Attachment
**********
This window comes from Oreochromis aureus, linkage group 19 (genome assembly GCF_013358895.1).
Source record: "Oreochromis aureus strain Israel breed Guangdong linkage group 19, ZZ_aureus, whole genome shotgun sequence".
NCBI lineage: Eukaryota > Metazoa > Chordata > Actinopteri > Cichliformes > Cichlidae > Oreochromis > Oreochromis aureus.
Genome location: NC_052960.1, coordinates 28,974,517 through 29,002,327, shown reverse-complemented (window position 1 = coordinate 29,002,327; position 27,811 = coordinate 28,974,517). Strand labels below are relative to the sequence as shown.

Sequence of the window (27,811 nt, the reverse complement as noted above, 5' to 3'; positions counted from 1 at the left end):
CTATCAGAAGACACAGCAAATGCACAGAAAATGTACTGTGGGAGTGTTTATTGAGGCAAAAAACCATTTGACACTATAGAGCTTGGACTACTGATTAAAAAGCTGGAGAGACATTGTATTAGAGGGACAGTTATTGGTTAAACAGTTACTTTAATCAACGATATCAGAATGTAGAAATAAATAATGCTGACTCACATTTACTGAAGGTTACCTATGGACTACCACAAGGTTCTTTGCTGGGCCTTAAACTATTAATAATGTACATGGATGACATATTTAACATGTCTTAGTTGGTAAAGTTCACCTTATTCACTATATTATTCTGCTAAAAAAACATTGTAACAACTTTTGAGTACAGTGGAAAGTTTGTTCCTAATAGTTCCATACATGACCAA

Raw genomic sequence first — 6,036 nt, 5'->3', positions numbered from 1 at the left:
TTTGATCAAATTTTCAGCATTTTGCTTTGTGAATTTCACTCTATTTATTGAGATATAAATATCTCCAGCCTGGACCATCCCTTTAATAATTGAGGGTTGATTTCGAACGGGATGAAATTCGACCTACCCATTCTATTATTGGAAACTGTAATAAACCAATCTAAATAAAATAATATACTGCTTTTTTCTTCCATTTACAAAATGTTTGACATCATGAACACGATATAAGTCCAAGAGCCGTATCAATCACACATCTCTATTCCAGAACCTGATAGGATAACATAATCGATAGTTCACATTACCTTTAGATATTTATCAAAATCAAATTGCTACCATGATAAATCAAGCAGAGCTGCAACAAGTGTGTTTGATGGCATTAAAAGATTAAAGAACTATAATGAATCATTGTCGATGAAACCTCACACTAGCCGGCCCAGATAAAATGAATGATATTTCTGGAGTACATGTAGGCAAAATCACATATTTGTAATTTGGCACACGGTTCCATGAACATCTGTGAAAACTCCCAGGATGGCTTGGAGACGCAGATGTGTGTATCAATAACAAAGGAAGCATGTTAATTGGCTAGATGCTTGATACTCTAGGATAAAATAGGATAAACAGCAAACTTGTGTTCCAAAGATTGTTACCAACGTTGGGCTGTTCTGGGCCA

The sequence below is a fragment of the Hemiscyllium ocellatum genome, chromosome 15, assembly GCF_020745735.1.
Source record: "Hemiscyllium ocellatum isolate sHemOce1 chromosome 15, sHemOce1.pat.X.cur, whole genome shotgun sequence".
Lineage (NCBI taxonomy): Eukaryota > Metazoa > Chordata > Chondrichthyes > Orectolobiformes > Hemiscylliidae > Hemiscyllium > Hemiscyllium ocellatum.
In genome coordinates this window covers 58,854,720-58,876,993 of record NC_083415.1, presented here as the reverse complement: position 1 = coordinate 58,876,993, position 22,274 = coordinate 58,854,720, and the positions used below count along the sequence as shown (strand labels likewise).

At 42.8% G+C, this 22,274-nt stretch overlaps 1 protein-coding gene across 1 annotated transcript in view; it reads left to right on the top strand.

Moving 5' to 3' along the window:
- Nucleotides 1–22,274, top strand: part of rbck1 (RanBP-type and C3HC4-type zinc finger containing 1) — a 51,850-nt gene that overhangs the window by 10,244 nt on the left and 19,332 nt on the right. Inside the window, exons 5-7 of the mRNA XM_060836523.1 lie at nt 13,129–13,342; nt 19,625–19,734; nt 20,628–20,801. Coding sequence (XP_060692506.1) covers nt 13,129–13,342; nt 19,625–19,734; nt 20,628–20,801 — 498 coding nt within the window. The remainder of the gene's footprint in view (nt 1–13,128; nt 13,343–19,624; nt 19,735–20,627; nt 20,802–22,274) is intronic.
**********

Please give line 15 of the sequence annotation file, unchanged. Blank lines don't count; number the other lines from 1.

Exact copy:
- Nucleotides 1–22,274, top strand: part of rbck1 (RanBP-type and C3HC4-type zinc finger containing 1) — a 51,850-nt gene that overhangs the window by 10,244 nt on the left and 19,332 nt on the right. Inside the window, exons 5-7 of the mRNA XM_060836523.1 lie at nt 13,129–13,342; nt 19,625–19,734; nt 20,628–20,801. Coding sequence (XP_060692506.1) covers nt 13,129–13,342; nt 19,625–19,734; nt 20,628–20,801 — 498 coding nt within the window. The remainder of the gene's footprint in view (nt 1–13,128; nt 13,343–19,624; nt 19,735–20,627; nt 20,802–22,274) is intronic.